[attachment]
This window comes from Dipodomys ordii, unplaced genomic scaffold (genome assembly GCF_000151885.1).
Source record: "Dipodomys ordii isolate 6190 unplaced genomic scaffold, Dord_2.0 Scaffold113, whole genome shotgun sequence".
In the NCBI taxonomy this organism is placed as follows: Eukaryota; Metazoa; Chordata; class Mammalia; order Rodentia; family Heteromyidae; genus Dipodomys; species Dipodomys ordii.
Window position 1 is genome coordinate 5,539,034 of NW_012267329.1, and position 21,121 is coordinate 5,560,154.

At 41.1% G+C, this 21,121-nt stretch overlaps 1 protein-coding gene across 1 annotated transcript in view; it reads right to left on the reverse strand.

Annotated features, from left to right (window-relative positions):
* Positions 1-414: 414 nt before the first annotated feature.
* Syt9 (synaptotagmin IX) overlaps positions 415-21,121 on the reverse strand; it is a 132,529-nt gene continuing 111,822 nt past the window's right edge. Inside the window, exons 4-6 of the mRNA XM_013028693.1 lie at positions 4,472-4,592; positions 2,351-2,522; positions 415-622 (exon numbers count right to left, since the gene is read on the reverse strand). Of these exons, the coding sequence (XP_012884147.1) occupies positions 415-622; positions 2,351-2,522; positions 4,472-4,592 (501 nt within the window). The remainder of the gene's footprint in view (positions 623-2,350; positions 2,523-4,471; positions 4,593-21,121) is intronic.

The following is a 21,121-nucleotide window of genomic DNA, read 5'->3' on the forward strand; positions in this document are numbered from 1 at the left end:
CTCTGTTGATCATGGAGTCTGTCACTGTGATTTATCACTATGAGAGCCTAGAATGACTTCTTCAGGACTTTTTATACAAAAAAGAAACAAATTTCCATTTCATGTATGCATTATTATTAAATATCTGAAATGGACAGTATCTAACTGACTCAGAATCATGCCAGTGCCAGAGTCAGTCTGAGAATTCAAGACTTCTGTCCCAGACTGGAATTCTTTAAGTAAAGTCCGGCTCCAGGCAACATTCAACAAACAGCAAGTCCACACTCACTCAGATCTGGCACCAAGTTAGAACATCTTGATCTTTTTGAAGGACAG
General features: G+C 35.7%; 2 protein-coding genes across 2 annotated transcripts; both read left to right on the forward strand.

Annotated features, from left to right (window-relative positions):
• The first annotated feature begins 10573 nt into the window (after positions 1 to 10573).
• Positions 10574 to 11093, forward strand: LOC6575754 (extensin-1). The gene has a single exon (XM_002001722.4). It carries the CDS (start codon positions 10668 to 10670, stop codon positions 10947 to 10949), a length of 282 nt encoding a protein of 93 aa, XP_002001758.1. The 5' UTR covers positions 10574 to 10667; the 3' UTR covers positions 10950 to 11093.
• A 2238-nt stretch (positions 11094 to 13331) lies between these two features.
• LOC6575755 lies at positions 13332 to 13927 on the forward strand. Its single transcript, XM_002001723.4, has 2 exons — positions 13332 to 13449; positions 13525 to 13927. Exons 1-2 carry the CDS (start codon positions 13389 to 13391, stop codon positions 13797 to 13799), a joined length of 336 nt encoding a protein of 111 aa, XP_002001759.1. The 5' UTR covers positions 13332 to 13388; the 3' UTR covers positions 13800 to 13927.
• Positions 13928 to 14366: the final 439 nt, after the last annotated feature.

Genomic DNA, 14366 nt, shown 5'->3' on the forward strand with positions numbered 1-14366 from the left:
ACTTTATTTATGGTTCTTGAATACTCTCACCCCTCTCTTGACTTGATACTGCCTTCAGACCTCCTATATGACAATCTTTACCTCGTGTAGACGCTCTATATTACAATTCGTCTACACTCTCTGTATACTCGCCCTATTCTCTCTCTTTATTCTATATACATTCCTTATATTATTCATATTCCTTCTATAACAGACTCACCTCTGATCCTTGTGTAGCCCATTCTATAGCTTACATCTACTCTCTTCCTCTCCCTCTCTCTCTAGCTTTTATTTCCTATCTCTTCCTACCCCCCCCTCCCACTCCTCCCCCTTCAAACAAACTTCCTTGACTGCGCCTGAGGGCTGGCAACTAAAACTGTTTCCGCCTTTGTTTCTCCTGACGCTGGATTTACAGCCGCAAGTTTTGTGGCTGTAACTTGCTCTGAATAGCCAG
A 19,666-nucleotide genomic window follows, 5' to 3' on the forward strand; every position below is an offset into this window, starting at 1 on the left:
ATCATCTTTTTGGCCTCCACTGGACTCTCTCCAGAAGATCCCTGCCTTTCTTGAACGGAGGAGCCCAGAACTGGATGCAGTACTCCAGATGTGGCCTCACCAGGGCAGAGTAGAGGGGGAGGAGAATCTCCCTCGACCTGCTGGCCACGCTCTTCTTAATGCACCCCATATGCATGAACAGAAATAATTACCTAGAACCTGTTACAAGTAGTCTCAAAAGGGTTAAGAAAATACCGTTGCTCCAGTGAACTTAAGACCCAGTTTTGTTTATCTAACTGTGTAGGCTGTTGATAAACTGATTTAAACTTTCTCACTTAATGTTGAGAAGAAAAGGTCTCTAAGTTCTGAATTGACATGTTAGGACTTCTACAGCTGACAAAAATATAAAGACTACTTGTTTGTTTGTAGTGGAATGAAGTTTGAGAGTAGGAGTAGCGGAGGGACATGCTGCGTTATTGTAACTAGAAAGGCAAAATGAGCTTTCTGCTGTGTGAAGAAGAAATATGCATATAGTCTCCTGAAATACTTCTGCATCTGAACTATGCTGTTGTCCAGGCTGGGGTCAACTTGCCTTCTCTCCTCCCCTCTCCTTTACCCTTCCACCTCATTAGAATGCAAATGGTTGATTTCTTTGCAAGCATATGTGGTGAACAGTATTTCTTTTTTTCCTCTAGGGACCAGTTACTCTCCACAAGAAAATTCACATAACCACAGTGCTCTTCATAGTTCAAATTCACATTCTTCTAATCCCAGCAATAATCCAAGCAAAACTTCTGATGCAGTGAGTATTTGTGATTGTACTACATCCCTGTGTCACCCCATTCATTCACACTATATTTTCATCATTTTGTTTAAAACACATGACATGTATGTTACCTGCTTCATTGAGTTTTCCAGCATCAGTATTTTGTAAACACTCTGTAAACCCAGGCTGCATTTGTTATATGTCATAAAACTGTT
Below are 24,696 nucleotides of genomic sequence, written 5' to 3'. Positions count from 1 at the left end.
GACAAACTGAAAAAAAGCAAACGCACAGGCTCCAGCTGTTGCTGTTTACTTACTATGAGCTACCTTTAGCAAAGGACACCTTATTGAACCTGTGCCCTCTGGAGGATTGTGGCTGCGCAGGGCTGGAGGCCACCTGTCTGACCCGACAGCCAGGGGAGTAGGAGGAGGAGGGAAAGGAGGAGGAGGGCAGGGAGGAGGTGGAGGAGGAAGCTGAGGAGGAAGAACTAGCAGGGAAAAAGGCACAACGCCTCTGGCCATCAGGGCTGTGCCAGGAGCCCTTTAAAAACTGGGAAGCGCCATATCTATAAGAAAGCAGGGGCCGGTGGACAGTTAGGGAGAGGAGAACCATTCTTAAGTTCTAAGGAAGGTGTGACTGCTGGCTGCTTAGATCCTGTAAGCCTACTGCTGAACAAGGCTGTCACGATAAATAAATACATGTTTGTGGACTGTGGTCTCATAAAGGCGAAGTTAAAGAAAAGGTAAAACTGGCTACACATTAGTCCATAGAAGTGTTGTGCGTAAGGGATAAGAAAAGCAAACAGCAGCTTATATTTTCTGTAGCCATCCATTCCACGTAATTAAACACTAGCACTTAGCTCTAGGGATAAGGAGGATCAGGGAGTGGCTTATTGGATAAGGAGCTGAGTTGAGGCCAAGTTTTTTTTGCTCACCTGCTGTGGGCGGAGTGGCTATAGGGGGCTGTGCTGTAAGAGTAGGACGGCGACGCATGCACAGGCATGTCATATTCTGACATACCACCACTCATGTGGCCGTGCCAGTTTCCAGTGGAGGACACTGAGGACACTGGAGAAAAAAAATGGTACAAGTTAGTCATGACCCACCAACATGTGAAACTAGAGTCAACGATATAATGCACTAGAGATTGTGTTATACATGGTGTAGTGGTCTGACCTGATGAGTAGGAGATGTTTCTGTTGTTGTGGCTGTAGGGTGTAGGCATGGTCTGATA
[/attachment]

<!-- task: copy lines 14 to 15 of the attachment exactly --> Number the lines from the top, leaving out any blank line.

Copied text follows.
• Positions 10574 to 11093, forward strand: LOC6575754 (extensin-1). The gene has a single exon (XM_002001722.4). It carries the CDS (start codon positions 10668 to 10670, stop codon positions 10947 to 10949), a length of 282 nt encoding a protein of 93 aa, XP_002001758.1. The 5' UTR covers positions 10574 to 10667; the 3' UTR covers positions 10950 to 11093.
• A 2238-nt stretch (positions 11094 to 13331) lies between these two features.